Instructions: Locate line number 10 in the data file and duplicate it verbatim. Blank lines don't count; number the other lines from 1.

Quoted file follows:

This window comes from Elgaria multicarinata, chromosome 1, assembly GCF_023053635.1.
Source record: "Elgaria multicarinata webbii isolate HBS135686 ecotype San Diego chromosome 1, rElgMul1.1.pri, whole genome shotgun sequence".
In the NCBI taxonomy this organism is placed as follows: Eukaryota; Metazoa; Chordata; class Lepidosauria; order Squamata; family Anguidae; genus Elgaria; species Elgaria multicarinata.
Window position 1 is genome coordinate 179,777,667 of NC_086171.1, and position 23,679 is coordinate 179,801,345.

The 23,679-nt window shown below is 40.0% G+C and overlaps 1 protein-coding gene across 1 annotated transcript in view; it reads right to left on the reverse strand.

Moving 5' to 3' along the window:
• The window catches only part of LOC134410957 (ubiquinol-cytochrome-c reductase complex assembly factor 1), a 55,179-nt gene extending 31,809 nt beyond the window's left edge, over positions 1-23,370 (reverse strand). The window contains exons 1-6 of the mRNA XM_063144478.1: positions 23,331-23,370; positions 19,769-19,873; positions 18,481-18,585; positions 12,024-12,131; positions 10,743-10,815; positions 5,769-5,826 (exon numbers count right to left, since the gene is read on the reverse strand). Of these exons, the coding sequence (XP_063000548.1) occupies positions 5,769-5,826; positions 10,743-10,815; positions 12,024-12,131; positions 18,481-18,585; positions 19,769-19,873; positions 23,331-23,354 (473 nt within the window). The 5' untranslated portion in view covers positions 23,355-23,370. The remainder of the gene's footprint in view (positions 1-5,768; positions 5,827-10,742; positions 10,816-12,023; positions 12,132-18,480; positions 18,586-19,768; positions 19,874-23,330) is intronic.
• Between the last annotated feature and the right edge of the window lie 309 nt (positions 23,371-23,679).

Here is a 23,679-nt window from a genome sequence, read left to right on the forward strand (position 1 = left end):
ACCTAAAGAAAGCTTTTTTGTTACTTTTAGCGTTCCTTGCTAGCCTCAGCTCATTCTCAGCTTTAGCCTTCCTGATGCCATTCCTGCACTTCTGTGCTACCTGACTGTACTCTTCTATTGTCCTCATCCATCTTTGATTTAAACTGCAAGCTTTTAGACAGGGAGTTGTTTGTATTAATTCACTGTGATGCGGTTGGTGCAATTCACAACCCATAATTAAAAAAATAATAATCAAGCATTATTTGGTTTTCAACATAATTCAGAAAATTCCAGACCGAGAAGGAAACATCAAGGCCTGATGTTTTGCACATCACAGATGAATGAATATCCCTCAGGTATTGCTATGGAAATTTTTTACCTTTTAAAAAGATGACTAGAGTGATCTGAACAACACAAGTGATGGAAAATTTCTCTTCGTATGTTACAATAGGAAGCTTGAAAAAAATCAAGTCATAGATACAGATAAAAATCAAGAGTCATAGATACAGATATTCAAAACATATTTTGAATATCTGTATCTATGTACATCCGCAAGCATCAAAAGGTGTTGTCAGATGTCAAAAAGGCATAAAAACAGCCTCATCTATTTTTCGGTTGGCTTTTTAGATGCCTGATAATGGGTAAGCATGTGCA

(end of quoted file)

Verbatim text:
ACCTAAAGAAAGCTTTTTTGTTACTTTTAGCGTTCCTTGCTAGCCTCAGCTCATTCTCAGCTTTAGCCTTCCTGATGCCATTCCTGCACTTCTGTGCTACCTGACTGTACTCTTCTATTGTCCTCATCCATCTTTGATTTAAACTGCAAGCTTTTAGACAGGGAGTTGTTTGTATTAATTCACTGTGATGCGGTTGGTGCAATTCACAACCCATAATTAAAAAAATAATAATCAAGCATTATTTGGTTTTCAACATAATTCAGAAAATTCCAGACCGAGAAGGAAACATCAAGGCCTGATGTTTTGCACATCACAGATGAATGAATATCCCTCAGGTATTGCTATGGAAATTTTTTACCTTTTAAAAAGATGACTAGAGTGATCTGAACAACACAAGTGATGGAAAATTTCTCTTCGTATGTTACAATAGGAAGCTTGAAAAAAATCAAGTCATAGATACAGATAAAAATCAAGAGTCATAGATACAGATATTCAAAACATATTTTGAATATCTGTATCTATGTACATCCGCAAGCATCAAAAGGTGTTGTCAGATGTCAAAAAGGCATAAAAACAGCCTCATCTATTTTTCGGTTGGCTTTTTAGATGCCTGATAATGGGTAAGCATGTGCA